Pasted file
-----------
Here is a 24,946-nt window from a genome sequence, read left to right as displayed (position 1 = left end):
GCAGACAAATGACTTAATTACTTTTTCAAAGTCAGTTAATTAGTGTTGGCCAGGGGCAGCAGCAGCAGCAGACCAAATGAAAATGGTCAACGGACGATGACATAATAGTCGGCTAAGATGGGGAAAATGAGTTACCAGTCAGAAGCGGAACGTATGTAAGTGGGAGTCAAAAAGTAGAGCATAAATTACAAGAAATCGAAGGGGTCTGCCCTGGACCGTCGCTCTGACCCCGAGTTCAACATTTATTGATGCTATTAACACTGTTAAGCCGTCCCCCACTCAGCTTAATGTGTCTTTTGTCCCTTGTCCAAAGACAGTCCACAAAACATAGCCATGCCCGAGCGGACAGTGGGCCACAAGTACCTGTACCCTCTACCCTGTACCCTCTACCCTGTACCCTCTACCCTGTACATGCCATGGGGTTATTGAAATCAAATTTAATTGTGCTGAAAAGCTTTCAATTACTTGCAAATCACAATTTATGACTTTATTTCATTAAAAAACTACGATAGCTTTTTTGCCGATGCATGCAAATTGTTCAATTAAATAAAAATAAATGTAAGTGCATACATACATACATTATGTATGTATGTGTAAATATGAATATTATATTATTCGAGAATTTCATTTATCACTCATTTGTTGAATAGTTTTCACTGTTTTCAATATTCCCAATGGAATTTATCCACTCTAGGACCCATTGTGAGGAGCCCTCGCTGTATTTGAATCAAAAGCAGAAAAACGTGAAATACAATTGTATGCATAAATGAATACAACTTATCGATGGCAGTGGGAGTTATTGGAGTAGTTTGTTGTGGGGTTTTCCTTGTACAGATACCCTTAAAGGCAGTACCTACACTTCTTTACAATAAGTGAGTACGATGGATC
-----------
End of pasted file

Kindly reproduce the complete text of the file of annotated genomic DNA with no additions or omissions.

Here is a 24,946-nt window from a genome sequence, read left to right as displayed (position 1 = left end):
GCAGACAAATGACTTAATTACTTTTTCAAAGTCAGTTAATTAGTGTTGGCCAGGGGCAGCAGCAGCAGCAGACCAAATGAAAATGGTCAACGGACGATGACATAATAGTCGGCTAAGATGGGGAAAATGAGTTACCAGTCAGAAGCGGAACGTATGTAAGTGGGAGTCAAAAAGTAGAGCATAAATTACAAGAAATCGAAGGGGTCTGCCCTGGACCGTCGCTCTGACCCCGAGTTCAACATTTATTGATGCTATTAACACTGTTAAGCCGTCCCCCACTCAGCTTAATGTGTCTTTTGTCCCTTGTCCAAAGACAGTCCACAAAACATAGCCATGCCCGAGCGGACAGTGGGCCACAAGTACCTGTACCCTCTACCCTGTACCCTCTACCCTGTACCCTCTACCCTGTACATGCCATGGGGTTATTGAAATCAAATTTAATTGTGCTGAAAAGCTTTCAATTACTTGCAAATCACAATTTATGACTTTATTTCATTAAAAAACTACGATAGCTTTTTTGCCGATGCATGCAAATTGTTCAATTAAATAAAAATAAATGTAAGTGCATACATACATACATTATGTATGTATGTGTAAATATGAATATTATATTATTCGAGAATTTCATTTATCACTCATTTGTTGAATAGTTTTCACTGTTTTCAATATTCCCAATGGAATTTATCCACTCTAGGACCCATTGTGAGGAGCCCTCGCTGTATTTGAATCAAAAGCAGAAAAACGTGAAATACAATTGTATGCATAAATGAATACAACTTATCGATGGCAGTGGGAGTTATTGGAGTAGTTTGTTGTGGGGTTTTCCTTGTACAGATACCCTTAAAGGCAGTACCTACACTTCTTTACAATAAGTGAGTACGATGGATC